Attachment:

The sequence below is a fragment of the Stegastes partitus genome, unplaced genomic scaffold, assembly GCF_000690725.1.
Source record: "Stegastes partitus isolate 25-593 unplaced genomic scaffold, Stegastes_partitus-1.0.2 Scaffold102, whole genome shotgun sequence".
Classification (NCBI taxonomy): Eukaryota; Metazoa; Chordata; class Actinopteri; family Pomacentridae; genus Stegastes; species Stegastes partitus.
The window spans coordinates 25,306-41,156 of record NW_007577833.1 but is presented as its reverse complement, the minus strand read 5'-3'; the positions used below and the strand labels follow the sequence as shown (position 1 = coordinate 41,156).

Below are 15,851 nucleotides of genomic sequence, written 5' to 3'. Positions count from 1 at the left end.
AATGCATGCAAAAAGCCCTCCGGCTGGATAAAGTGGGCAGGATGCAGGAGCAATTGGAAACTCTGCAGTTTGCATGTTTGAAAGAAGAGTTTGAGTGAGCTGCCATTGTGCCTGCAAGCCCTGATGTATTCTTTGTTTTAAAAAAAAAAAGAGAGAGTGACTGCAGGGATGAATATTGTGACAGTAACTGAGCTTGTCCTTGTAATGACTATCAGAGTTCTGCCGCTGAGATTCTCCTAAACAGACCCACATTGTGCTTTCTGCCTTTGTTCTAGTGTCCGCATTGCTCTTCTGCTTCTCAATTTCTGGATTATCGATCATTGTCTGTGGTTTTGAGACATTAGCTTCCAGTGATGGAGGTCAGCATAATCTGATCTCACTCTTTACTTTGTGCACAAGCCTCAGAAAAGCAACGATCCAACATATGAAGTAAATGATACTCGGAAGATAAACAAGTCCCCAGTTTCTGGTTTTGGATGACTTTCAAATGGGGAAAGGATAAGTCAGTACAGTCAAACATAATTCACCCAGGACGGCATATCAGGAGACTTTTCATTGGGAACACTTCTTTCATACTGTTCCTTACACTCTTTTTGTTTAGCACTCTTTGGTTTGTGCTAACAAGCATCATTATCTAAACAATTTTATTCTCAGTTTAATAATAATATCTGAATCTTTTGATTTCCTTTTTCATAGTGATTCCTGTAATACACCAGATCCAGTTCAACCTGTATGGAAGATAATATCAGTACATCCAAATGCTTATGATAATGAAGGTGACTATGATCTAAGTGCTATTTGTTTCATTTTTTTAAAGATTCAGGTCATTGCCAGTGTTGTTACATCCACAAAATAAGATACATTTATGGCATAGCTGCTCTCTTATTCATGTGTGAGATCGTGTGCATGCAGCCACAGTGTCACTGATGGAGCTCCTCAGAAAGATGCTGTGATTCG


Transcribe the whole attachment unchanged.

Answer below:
The sequence below is a fragment of the Stegastes partitus genome, unplaced genomic scaffold, assembly GCF_000690725.1.
Source record: "Stegastes partitus isolate 25-593 unplaced genomic scaffold, Stegastes_partitus-1.0.2 Scaffold102, whole genome shotgun sequence".
Classification (NCBI taxonomy): Eukaryota; Metazoa; Chordata; class Actinopteri; family Pomacentridae; genus Stegastes; species Stegastes partitus.
The window spans coordinates 25,306-41,156 of record NW_007577833.1 but is presented as its reverse complement, the minus strand read 5'-3'; the positions used below and the strand labels follow the sequence as shown (position 1 = coordinate 41,156).

Below are 15,851 nucleotides of genomic sequence, written 5' to 3'. Positions count from 1 at the left end.
AATGCATGCAAAAAGCCCTCCGGCTGGATAAAGTGGGCAGGATGCAGGAGCAATTGGAAACTCTGCAGTTTGCATGTTTGAAAGAAGAGTTTGAGTGAGCTGCCATTGTGCCTGCAAGCCCTGATGTATTCTTTGTTTTAAAAAAAAAAAGAGAGAGTGACTGCAGGGATGAATATTGTGACAGTAACTGAGCTTGTCCTTGTAATGACTATCAGAGTTCTGCCGCTGAGATTCTCCTAAACAGACCCACATTGTGCTTTCTGCCTTTGTTCTAGTGTCCGCATTGCTCTTCTGCTTCTCAATTTCTGGATTATCGATCATTGTCTGTGGTTTTGAGACATTAGCTTCCAGTGATGGAGGTCAGCATAATCTGATCTCACTCTTTACTTTGTGCACAAGCCTCAGAAAAGCAACGATCCAACATATGAAGTAAATGATACTCGGAAGATAAACAAGTCCCCAGTTTCTGGTTTTGGATGACTTTCAAATGGGGAAAGGATAAGTCAGTACAGTCAAACATAATTCACCCAGGACGGCATATCAGGAGACTTTTCATTGGGAACACTTCTTTCATACTGTTCCTTACACTCTTTTTGTTTAGCACTCTTTGGTTTGTGCTAACAAGCATCATTATCTAAACAATTTTATTCTCAGTTTAATAATAATATCTGAATCTTTTGATTTCCTTTTTCATAGTGATTCCTGTAATACACCAGATCCAGTTCAACCTGTATGGAAGATAATATCAGTACATCCAAATGCTTATGATAATGAAGGTGACTATGATCTAAGTGCTATTTGTTTCATTTTTTTAAAGATTCAGGTCATTGCCAGTGTTGTTACATCCACAAAATAAGATACATTTATGGCATAGCTGCTCTCTTATTCATGTGTGAGATCGTGTGCATGCAGCCACAGTGTCACTGATGGAGCTCCTCAGAAAGATGCTGTGATTCG